Joseki Popularity

    Keywords: Joseki

Joseki go in and out of style among pros. Among the games available in modern electronic databases, this can be tracked and quantified. The phenomenon of joseki popularity (or lack thereof) has been noted on numerous pages in SL. I'm interested in thinking about what amateurs can learn from the phenomenon. Some questions swimming in my head follow.

  1. Joseki appear, sometimes become popular, then sometimes lose popularity and rarely get played (or sometimes stop being played completely). Do the same joseki ever regain popularity? Any examples?
  2. If a joseki is no longer in style today among pros, how often is it because it has been discredited--i.e., it has been found to not be joseki?
  3. Or, are many joseki not in style due to some social phenonmenon that isn't totally based on merit of the joseki?
  4. How much weight should amateurs give to joseki popularity among pros?
  5. If pros don't play some joseki, does that imply that it isn't good for amateurs to do so either?
  6. (Really open ended question) How can we amateurs learn about why joseki become unpopular? Database searching alone cannot solve this one. Some analysis is necessary. But, need it be pro-level analysis?

I know that (some, all, most???) pros dislike fixing shape and, thus, might not play certain joseki because they too completely finish off a corner/side, leaving little room for future developments. Suppose we can identify a joseki that has lost popularity and we know (from pro comments maybe) that the reason is that it too completely fixes the shape. Isn't it possible that it would be a good joseki for (some) amateurs precisely because it does fix shape? That is, could a joseki unpopular among pros in fact be a good one for amateurs?

All of this points toward a more general question I've been pondering for some time. Namely, to what extent should amateurs emulate pros? Or, to add more nuance to it: there are many differences between amateurs and pros. Among the differences, which can and should be eliminated for optimal progression in one's skill? Are there differences that should not be eliminated because they serve as useful crutches that are necessary to get from skill level A to B even though they must be abandoned at skill level C?

Bottom line question: what can we learn from pros and what should we just view as differences that we can't expect to benefit from eliminating? Perhaps some (professionally unpopular) joseki? Perhaps other things?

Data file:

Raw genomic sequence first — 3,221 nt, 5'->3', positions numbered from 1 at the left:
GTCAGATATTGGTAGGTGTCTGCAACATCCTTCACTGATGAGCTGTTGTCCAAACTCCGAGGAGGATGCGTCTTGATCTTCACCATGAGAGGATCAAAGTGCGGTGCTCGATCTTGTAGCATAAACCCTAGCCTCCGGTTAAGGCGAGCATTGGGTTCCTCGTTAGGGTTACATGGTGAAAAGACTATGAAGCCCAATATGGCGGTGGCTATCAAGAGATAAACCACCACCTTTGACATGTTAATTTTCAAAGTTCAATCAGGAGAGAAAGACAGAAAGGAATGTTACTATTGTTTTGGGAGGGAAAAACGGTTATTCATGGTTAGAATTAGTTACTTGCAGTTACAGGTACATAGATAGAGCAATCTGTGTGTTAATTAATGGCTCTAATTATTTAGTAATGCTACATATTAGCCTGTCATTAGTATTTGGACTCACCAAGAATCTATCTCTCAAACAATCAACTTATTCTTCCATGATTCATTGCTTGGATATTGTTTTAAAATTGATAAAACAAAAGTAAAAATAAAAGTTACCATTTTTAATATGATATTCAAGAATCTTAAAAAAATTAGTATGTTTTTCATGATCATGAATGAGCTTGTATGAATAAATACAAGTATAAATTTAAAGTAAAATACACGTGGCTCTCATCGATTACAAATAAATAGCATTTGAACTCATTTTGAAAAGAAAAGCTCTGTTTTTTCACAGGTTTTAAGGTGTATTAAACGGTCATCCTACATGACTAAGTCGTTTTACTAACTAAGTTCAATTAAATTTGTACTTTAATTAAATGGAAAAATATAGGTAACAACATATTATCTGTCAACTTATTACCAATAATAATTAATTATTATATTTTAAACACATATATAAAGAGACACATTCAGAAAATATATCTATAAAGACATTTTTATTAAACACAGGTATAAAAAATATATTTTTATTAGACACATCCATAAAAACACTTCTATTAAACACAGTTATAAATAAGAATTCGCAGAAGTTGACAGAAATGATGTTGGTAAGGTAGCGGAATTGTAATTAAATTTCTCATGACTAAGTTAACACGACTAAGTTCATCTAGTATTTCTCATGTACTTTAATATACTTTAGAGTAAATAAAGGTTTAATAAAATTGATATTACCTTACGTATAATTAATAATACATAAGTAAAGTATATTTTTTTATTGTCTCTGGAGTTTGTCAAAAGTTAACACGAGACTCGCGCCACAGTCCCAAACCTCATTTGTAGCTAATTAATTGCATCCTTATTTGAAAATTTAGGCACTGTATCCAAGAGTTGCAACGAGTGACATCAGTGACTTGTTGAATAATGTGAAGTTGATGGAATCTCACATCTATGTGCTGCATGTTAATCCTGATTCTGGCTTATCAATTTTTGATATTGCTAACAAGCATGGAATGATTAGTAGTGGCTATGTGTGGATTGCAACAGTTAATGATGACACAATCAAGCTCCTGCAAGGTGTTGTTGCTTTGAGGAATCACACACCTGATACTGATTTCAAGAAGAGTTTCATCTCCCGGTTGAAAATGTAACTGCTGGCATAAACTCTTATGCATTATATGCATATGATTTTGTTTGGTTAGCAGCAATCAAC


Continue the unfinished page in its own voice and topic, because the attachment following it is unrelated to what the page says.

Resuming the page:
I dunno...


PurpleHaze replies:

  1. I am certain some do, consider the case where a joseki becomes popular and is then discredited, there must be a resurgence of the joseki it had displaced.
  2. I would suspect the majority of the time. The number of innovations must be large compared to the number of balanced sequences.
  3. All else being equal pros will choose the joseki that creates the most aji for both sides.
  4. Zero. Learn a joseki lose two ranks.
  5. Not at all. Often it means it is more suitable.
  6. Win/loss ratios can give a clue. Though sometimes a single game will be decisive. But many become less popular because they've been played-out and have little scope for innovation.

There was a series of articles in Go World about 15-20 years ago analysing how much certain non-joseki moves gave up. Often they concluded that it was one point or even zero points.

BobMcGuigan: I think there are fashions and fads in professional go just as in other areas of life. Certainly some sequences that were considered joseki have been discredited and hence aren't played by professionals (and some of these are recommended in the English version of Ishida's dictionary). But often a relatively less played sequence is simply out of fashion. As an example consider the Shusaku kosumi which was played a lot 100 or so years ago, then fell out of fashion for decades but is now often played. As for amateurs like us, the usual wisdom is not to avoid joseki study but rather to study and learn correctly. Purple haze's loss of two stones in strength results from memorizing sequences without understanding them move by move. If you learn joseki correctly you'll get stronger, not weaker. As for how many points a non-joseki move loses it is true that sometimes it is fairly small but sometimes it is large. We have to make the best moves we can and when we are at a stage of go development where we can appreciate why moves in a joseki are made then we should study them to develop a sense of what is an equal result in various corner situations.

See also Discarded Joseki

DJ: Uh, why are we so fixated with Joseki's??!? ;-)))
I take the liberty to refer you to a page I've written on A Zen Way To Joseki, you may find some answers there...

SnotNose: My interest in joseki are the same as those I have for studying pro games. They are a source of (at least locally) good moves and shapes--ones that I might not have thought of or seen on my own. Seeing them and studying them (so that I understand them to the extent I can) helps me create my own good moves. If we don't call them joseki and just call them "good moves that some pros have played" wouldn't we all agree they're ought to be some merit in studying them?

Finally, during actual play, I need to read ahead not just my own moves, but those of my oponent. Well, my oponent could play any legal move, right? What am I going to read? To cut the tree down, I read the joseki sequences unless they are all obviously bad and I can see something better that my oponent might see and play as well. That is, knowing joseki helps me see a fair result quickly. That's a big short cut and really does help my game.

Joseki Popularity last edited by SnotNose on October 20, 2003 - 13:54
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